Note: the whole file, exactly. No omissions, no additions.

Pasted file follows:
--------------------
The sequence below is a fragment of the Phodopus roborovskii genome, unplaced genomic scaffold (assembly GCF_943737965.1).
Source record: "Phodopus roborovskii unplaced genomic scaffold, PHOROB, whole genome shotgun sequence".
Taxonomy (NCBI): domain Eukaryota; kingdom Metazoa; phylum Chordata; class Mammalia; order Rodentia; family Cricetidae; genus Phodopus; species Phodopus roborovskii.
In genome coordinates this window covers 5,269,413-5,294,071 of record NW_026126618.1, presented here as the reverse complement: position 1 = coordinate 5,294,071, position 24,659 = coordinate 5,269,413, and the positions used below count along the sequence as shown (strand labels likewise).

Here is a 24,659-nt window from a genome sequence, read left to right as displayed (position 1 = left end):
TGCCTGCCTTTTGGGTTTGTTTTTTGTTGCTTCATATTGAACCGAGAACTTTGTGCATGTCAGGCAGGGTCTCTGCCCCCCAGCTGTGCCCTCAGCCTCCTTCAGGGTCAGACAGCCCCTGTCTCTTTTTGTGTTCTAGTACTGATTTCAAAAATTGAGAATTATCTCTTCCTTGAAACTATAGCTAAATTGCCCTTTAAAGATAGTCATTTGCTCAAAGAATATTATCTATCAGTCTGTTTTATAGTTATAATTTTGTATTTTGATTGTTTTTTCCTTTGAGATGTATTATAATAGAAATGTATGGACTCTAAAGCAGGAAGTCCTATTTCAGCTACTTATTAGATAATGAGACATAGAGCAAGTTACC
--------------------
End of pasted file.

The sequence below is a fragment of the Phodopus roborovskii genome, unplaced genomic scaffold (assembly GCF_943737965.1).
Source record: "Phodopus roborovskii unplaced genomic scaffold, PHOROB, whole genome shotgun sequence".
Taxonomy (NCBI): domain Eukaryota; kingdom Metazoa; phylum Chordata; class Mammalia; order Rodentia; family Cricetidae; genus Phodopus; species Phodopus roborovskii.
In genome coordinates this window covers 5,269,413-5,294,071 of record NW_026126618.1, presented here as the reverse complement: position 1 = coordinate 5,294,071, position 24,659 = coordinate 5,269,413, and the positions used below count along the sequence as shown (strand labels likewise).

Here is a 24,659-nt window from a genome sequence, read left to right as displayed (position 1 = left end):
TGCCTGCCTTTTGGGTTTGTTTTTTGTTGCTTCATATTGAACCGAGAACTTTGTGCATGTCAGGCAGGGTCTCTGCCCCCCAGCTGTGCCCTCAGCCTCCTTCAGGGTCAGACAGCCCCTGTCTCTTTTTGTGTTCTAGTACTGATTTCAAAAATTGAGAATTATCTCTTCCTTGAAACTATAGCTAAATTGCCCTTTAAAGATAGTCATTTGCTCAAAGAATATTATCTATCAGTCTGTTTTATAGTTATAATTTTGTATTTTGATTGTTTTTTCCTTTGAGATGTATTATAATAGAAATGTATGGACTCTAAAGCAGGAAGTCCTATTTCAGCTACTTATTAGATAATGAGACATAGAGCAAGTTACC